Delnor “DeWayne” Sales has lived in the Bitterroot Valley for 44 years and has beat cancer multiple times.
"I'm hesitant to tell my story because I don't like the attention," he said. "But if I can help one person to keep smiling through the hard times, it will be worth it."
Sales' first diagnosis was related to skin cancer on his nose 25 years ago. His second diagnosis was lymphoma and the discovery of seven tumors in his throat, two in his chest and one in his stomach. He felt the lumps but didn’t have any other symptoms. He said his ear, nose and throat doctor "insisted it wasn't cancer since he never smoked or drank alcohol."
“My ENT doctor was flat convinced it was only an infection, so he was treating it like an infection until my CAT scan,” Sales said.
The CAT scan found a lump on his thyroid, so they scheduled a simple biopsy.
“I thought it would be an easy procedure to remove the lump,” Sales said. “But then I asked the surgeon to also look at a very small lump on the side of my neck that bothered me when I shaved.”
After test results, the lump on his thyroid was benign and the small one was cancerous.
“They told me I was between stage 3 and 4 and that was devastating,” he said. “I went through all the emotions: anger, ‘why me’, sadness … but then I kicked myself out of bed and told myself, ‘Get your act together, DeWayne.’ I knew I had at least a 50/50 chance to beat it.”
When his treatments were done, he said he "walked out of that hospital free and clear of cancer."
“The Fort Harrison VA hospital in Helena had wonderful doctors who were very good to me, but the distance was difficult especially when I had to have chemotherapy every 13 days,” Sales said.
Sales is a veteran of the US Air Force, 1959-1962, whose work specialized in nuclear weapons.
“I joined the Air Force to see the world, but spent three years in Detroit instead,” he said. “It was during the race-riots, an eye-opening experience for this Oklahoma boy.”
As a commercial pilot, Sales moved to the Bitterroot Valley just after he flew his plane here in 1977 and has loved his busy retirement. He said the only thing that has been difficult living here is the distance required for some healthcare services.
During his chemo treatments for lymphoma in Helena, he “lost every hair on my body except my mustache,” he said. “I didn’t have any eyelashes or eyebrows, but my mustache stayed the same. So that’s why I never shave it off now.”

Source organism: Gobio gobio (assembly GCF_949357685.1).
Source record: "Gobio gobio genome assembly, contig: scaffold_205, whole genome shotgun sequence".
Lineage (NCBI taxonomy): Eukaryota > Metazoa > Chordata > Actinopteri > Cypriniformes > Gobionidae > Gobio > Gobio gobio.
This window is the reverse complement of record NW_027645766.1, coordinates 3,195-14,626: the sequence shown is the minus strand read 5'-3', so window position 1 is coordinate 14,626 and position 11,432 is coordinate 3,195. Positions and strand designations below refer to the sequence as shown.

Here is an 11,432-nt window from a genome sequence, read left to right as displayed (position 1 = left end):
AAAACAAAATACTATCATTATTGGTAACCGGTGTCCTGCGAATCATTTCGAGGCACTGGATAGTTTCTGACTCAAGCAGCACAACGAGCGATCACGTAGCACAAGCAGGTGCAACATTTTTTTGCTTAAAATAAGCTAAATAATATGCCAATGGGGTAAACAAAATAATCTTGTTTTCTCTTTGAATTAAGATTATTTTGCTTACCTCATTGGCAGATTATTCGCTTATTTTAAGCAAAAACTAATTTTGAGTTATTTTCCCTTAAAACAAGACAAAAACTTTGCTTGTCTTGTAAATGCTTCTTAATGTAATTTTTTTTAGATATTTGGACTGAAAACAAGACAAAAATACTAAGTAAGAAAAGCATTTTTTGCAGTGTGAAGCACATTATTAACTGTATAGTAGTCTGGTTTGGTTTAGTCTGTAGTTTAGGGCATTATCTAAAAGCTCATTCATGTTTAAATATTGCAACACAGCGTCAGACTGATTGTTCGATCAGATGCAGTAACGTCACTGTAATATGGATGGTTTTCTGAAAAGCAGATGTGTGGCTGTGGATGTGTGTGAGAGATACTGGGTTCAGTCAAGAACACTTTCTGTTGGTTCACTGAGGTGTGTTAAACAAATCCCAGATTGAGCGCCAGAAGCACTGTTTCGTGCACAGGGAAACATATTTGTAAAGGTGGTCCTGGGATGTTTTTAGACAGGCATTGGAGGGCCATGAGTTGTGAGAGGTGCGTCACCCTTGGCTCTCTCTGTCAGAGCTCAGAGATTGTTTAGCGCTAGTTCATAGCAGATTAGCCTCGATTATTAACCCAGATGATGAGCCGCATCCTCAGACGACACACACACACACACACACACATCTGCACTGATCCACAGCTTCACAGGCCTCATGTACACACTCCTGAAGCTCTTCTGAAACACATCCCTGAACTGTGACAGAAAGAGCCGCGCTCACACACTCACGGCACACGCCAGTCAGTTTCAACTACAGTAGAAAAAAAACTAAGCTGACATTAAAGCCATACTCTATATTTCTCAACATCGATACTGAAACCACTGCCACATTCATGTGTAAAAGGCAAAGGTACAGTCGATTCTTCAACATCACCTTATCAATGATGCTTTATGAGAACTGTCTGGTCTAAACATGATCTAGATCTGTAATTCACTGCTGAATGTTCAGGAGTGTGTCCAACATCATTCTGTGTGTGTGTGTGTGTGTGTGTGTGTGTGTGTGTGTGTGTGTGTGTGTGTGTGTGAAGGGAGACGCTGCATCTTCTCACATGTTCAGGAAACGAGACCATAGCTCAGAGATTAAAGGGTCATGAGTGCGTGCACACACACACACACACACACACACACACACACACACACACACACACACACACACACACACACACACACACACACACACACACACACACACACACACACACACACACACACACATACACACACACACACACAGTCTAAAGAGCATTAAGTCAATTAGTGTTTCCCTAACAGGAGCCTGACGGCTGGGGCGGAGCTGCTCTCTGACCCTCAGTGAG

Sales has had additional health battles such as suffering a stroke five years ago.
“It’s like half my body died,” he said. “I couldn’t walk, talk and was partially blind in one eye for a while. It took me a year to learn to sign my name again. I was right-handed before my stroke, but now it’s like I still have two left hands. My stroke was far more traumatic than cancer treatments, so there’s one bright side for you. However, lymphoma was far more painful.”
Daly Hospital Foundation Intern Thessley Nguyen met Sales at Hamilton Farmers Market and was inspired by him to get the ball rolling to create a new Colors of Cancer team color this year — Team Burgundy, recognizing those who have battled head and neck cancers. The Hamilton High School girls soccer team will be showing support for this new color team by wearing the burgundy T-shirts during warm-ups of games during homecoming week.
Currently, Sales is waiting for his biopsy results after he noticed a lump in his left breast and had a mammogram.
"I know men think they have chests not breasts, but we need to accept that mammograms are for everyone, especially if you feel a lump," he said. “I’ll know the diagnosis of the biopsy (this week); I’m a little bit anxious about that."
Sales believes the best medicine anyone can have is a positive mindset.
“Lymphoma was intensive, and I was scared to death, but I never had a doubt in my mind that I wouldn’t beat it,” he said. “Be convinced you’re going to beat (cancer) and the experience will be entirely different. I’m 100% convinced that your attitude will determine whether you survive cancer or not.”
The Colors of Cancer campaign continues through October with every donation to the Daly Hospital Foundation matched by the hospital and earmarked for the construction of the new cancer and infusion center.
Some featured Colors of Cancer events will include: Friday, Oct. 15 - Pint night at Nap's Grill Saturday, Oct. 16 - "Smoking for Health" Traeger Grill lunch at Evans' Ace Hardware to support Team White - lung cancer as well as raffle tickets sold all month and round-ups at the cash registers every Saturday.
On Wednesday, Oct. 27 is the "Art & More Show" in MDMH's Blodgett Canyon Conference Rooms. Donations of quality art are now being accepted and could be used to freshen up a hospital office or patient space (employees can swap their office art in the morning). Then in the afternoon, all remaining art will be sold in the silent auction. Some collector's fine art will be on display. All are welcome to bid from noon to 4 p.m.
All month donations are accepted at Ravalli County Federal Credit Union at their Team Pink display.